Magazine article The Spectator

A Genuine Liberal: Just What the Tories Need

Magazine article The Spectator

A Genuine Liberal: Just What the Tories Need

Article excerpt

In the 1960s Harold Wilson sought to make Labour the natural party of government. Tony Blair seems to have succeeded in doing so. The Conservatives have now been in opposition for eight years, their longest period out of government since the days of Asquith and Lloyd George before 1914. Never before, during the period of mass suffrage, have they lost three consecutive general elections. Moreover, at no stage since 1997 have they appeared credible as a potential party of government. That is bad, not only for the Conservatives but also for the country. Governments, under our constitution, even though elected on a minority of the popular vote, enjoy almost untrammelled power.

Without an effective opposition, that power will not be properly scrutinised.

Labour, too, was out of office for a whole political era, from 1979 to 1997. But, after eight years in opposition, it had already begun, however hesitantly, the process of modernisation under Neil Kinnock, the bridge between Old and New Labour.

Moreover Labour was ahead in the opinion polls for much of the period between general elections. The Conservatives, by contrast, have been behind Labour in the opinion polls for most of the past eight years. Indeed, never since Gallup first began polling in Britain in 1937 has one party -- Labour -- held a lead for so long a period -- since 1992 -- for most of which it has been in government. The Conservatives have not even begun the process of modernisation. Instead, they seem to be engaged in a permanent quarrel with the British people. In that quarrel there can be only one victor, and it will not be the Conservative party.

To understand the Tory problem, we have to go back to 1992 when John Major's government was forced to depart, permanently as it turned out, from the exchange rate mechanism of the European monetary system. The fall-out from that event -- recession, bankruptcies and negative equity -- destroyed the Conservatives' reputation for economic competence, a crucial part of the party's appeal during its years of success in the 1950s and the 1980s. At the same time, Tony Blair and Gordon Brown were getting rid of the detritus of Old Labour, beginning with Clause 4, and fashioning a new economic policy which did not depend upon co-operation from the trade unions, and which offered prudent stewardship. One of Tony Blair's main accomplishments has been to persuade voters that Labour has become an effective manager of the economy. It is now, paradoxically, Labour which is seen as the party of sound economic management, while the Tories are regarded as a party which could put the economy at risk.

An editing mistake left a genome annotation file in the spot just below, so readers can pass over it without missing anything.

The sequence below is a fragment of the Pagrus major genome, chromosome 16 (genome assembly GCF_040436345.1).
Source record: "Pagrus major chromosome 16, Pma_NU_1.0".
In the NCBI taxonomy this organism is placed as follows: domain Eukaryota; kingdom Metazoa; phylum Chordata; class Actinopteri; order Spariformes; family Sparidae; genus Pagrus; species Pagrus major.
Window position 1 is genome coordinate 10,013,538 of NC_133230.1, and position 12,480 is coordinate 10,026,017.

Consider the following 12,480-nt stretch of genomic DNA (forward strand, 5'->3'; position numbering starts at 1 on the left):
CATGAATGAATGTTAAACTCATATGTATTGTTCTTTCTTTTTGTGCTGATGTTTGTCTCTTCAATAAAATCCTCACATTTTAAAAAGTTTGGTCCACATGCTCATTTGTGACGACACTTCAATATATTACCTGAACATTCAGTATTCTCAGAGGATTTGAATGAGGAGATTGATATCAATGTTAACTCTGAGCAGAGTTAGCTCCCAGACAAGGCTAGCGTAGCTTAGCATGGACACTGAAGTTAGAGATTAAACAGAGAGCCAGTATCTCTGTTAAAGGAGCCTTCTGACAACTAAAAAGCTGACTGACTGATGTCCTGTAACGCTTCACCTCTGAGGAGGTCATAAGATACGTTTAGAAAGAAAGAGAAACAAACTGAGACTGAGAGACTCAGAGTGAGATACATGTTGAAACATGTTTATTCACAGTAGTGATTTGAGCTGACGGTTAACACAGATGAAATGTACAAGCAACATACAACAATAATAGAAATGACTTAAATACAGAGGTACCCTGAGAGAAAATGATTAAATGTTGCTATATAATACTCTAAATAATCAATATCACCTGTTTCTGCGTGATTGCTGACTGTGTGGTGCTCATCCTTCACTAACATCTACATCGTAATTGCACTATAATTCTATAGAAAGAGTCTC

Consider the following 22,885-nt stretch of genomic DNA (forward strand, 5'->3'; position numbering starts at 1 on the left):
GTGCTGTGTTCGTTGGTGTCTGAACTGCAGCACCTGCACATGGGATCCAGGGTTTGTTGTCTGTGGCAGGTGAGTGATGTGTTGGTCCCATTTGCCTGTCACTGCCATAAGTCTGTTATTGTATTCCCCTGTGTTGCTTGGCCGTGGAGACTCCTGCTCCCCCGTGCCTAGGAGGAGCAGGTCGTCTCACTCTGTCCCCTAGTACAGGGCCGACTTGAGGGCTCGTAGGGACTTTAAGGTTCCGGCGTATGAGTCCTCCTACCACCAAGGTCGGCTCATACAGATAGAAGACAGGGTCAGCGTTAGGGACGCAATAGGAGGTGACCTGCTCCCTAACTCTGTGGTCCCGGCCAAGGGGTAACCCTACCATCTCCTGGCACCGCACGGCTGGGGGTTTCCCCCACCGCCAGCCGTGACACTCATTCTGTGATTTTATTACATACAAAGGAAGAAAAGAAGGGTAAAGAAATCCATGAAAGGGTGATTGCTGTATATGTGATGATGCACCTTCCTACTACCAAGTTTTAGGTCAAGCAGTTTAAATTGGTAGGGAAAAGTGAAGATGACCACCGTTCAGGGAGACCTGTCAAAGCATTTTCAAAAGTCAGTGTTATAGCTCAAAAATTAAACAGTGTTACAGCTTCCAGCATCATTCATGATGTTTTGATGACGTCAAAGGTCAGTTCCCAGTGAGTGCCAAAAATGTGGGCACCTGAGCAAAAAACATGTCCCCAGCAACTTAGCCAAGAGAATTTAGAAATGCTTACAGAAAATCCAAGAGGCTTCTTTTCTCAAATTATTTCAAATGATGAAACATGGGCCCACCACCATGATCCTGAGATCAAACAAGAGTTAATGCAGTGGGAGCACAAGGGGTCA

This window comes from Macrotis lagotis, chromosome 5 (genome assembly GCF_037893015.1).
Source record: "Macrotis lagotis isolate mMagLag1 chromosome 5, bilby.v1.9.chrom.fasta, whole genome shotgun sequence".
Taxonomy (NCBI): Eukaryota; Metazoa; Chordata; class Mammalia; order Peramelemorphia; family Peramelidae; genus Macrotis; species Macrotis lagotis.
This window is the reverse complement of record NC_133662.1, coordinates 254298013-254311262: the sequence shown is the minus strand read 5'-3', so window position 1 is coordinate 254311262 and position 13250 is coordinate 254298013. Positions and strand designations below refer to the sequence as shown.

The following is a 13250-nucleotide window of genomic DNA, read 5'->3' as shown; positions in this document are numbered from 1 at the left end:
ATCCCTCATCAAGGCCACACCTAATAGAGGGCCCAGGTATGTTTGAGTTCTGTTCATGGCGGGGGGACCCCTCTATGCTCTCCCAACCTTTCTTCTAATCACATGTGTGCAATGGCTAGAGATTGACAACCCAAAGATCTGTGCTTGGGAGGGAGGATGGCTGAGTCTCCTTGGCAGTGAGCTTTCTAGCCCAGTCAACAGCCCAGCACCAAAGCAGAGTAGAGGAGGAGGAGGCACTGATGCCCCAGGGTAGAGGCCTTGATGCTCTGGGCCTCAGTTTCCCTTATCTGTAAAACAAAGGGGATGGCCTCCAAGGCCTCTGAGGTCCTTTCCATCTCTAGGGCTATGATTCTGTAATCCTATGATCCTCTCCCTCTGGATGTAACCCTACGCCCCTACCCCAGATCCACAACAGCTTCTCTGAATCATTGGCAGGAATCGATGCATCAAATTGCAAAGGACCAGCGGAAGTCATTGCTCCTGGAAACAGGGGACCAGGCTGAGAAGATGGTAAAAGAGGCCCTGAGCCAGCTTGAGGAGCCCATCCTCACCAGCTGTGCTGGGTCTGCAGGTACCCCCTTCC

'The Tories, ' Tony Blair said during the recent election campaign, 'used to run on the economy. Now they just run away from it.' But the Tory crisis is not one of policy only.

It is also a crisis of identity. They have lost support both among graduates and among the young. Such support as they have gained since 1997 has come mainly from the over-65s and from the geographically and socially immobile. Significantly, the three seats which the Conservatives gained in 2001 -- Castle Point, Romford and Upminster -- contained a lower than average percentage of graduates and members of ethnic minorities, and a higher than average percentage of older votes. In 2001 there were actually swings away from the Tories from their already low 1997 level among the professional and managerial classes, 25-34-year-olds and the ethnic minorities.

The 2005 election, although it led to a few more Tory gains, did little to reverse these trends; and among university students the Conservatives are now the third party, behind even the Liberal Democrats. The party has actually lost ground since 1997 in constituencies where the proportion of university graduates is above average. It is a myth, therefore, to believe that the Conservatives can regain power simply by mobilising their existing voting base. The current Tory voting profile is that of an unelectable party. …

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